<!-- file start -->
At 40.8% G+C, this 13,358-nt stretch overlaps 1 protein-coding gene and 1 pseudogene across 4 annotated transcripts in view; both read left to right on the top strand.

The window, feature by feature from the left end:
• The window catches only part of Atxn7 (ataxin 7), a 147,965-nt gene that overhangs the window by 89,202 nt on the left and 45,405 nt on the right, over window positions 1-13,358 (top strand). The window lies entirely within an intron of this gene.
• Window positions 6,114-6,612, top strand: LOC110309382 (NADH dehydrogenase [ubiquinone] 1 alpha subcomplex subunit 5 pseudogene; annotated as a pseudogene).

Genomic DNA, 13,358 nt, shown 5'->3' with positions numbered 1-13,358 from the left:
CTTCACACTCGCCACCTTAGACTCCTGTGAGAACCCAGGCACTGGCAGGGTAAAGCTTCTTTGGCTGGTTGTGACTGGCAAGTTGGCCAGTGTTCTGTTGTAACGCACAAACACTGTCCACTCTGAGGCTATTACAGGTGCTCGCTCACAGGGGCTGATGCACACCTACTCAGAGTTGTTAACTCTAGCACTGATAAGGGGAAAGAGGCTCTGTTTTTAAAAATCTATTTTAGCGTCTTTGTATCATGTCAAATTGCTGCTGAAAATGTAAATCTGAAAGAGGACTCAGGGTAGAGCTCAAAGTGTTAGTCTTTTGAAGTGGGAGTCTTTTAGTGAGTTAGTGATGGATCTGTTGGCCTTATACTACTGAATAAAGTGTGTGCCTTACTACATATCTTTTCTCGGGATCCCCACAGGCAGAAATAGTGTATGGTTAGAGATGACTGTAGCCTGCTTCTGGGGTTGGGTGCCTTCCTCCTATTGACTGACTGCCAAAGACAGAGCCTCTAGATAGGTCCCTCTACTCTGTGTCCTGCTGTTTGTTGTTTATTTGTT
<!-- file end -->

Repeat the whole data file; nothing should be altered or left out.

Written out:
At 40.8% G+C, this 13,358-nt stretch overlaps 1 protein-coding gene and 1 pseudogene across 4 annotated transcripts in view; both read left to right on the top strand.

The window, feature by feature from the left end:
• The window catches only part of Atxn7 (ataxin 7), a 147,965-nt gene that overhangs the window by 89,202 nt on the left and 45,405 nt on the right, over window positions 1-13,358 (top strand). The window lies entirely within an intron of this gene.
• Window positions 6,114-6,612, top strand: LOC110309382 (NADH dehydrogenase [ubiquinone] 1 alpha subcomplex subunit 5 pseudogene; annotated as a pseudogene).

Genomic DNA, 13,358 nt, shown 5'->3' with positions numbered 1-13,358 from the left:
CTTCACACTCGCCACCTTAGACTCCTGTGAGAACCCAGGCACTGGCAGGGTAAAGCTTCTTTGGCTGGTTGTGACTGGCAAGTTGGCCAGTGTTCTGTTGTAACGCACAAACACTGTCCACTCTGAGGCTATTACAGGTGCTCGCTCACAGGGGCTGATGCACACCTACTCAGAGTTGTTAACTCTAGCACTGATAAGGGGAAAGAGGCTCTGTTTTTAAAAATCTATTTTAGCGTCTTTGTATCATGTCAAATTGCTGCTGAAAATGTAAATCTGAAAGAGGACTCAGGGTAGAGCTCAAAGTGTTAGTCTTTTGAAGTGGGAGTCTTTTAGTGAGTTAGTGATGGATCTGTTGGCCTTATACTACTGAATAAAGTGTGTGCCTTACTACATATCTTTTCTCGGGATCCCCACAGGCAGAAATAGTGTATGGTTAGAGATGACTGTAGCCTGCTTCTGGGGTTGGGTGCCTTCCTCCTATTGACTGACTGCCAAAGACAGAGCCTCTAGATAGGTCCCTCTACTCTGTGTCCTGCTGTTTGTTGTTTATTTGTT